New Haven’s Board of Education voted to make Carol Birks its next superintendent at a meeting on Monday night that mirrored the drama of the city’s yearlong search.
Four of the seven voting board members — Mayor Toni Harp, Darnell Goldson, Jamell Cotto and Frank Redente — voted to hire Birks as New Haven Public Schools’ first female superintendent. The Nov. 20 vote followed a two-hour meeting, in which roughly two dozen parents, students and community members spent hours criticizing Birks as an advocate for testing data and charter schools.
“Tonight this was a turning point in New Haven Public Schools,” said school board member Carlos Torre, who voted against Birks. “The future of our students’ education is now in the hands not of those who dedicated their lives and careers to education, but in the hands of those who dedicated their lives and career to power and politics.”
Raised in Bridgeport and a graduate of Hampton University and Columbia University Teacher’s College, Birks currently serves as Hartford Public Schools’ chief of staff. She was the assistant superintendent in Hartford from 2013 to the July of this year. Birks — who did not attend the meeting and could not immediately be reached for comment — has yet to formally accept the job offer.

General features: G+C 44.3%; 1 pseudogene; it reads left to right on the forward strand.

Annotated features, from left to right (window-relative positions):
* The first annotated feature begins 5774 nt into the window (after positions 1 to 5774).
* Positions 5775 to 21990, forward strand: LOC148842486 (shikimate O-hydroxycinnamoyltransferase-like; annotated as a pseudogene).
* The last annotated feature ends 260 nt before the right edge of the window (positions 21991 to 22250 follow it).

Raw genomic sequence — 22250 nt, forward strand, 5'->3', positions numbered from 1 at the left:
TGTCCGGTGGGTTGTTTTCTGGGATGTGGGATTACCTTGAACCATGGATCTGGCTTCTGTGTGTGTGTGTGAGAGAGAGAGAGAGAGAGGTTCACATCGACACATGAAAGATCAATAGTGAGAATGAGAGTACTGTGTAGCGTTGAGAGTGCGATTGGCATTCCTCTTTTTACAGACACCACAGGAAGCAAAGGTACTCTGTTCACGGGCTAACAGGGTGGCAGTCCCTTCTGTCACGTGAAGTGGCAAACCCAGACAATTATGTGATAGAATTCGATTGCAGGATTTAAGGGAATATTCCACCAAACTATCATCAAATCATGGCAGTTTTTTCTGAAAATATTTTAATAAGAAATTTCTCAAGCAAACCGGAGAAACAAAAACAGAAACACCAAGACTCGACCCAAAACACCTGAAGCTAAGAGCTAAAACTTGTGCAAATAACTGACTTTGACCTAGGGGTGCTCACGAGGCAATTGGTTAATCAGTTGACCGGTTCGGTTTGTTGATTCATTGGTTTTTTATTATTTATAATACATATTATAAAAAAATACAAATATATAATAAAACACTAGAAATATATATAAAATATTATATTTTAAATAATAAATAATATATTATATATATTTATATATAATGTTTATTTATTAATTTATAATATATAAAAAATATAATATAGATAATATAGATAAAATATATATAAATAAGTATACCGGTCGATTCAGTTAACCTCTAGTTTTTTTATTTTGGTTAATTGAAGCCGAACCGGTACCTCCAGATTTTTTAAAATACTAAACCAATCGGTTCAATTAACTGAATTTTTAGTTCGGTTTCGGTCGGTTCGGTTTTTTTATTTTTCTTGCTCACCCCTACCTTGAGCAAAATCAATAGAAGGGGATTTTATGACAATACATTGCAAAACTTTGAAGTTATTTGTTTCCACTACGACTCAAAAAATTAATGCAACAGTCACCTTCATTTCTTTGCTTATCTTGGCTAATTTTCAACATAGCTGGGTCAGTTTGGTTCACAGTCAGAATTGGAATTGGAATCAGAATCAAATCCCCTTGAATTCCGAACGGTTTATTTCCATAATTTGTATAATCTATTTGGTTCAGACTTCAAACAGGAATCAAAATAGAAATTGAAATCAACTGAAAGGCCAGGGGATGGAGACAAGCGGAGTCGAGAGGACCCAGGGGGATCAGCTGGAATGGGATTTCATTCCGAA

New Haven Public Schools has not had a permanent superintendent since last fall, when Garth Harries ’95 left the position in a mutual agreement with the school board. Former superintendent Reginald Mayo has held the position in an interim capacity since October 2016. Harp endorsed Birks for the job in an open letter on Monday, praising her grasp of complex budgeting systems and her commitment to restorative disciplinary practices.
But during the roll call before the vote, some attendees, including non-voting student representatives Makayla Dawkins and Jacob Spell left the room. Others yelled “Shame on you! Shame on you!”
Before Birks’ approval, the superintendent search committee had interviewed seven finalists for the position. Following those interviews, the committee selected three candidates who eventually received final interviews and participated in a community forum last Tuesday.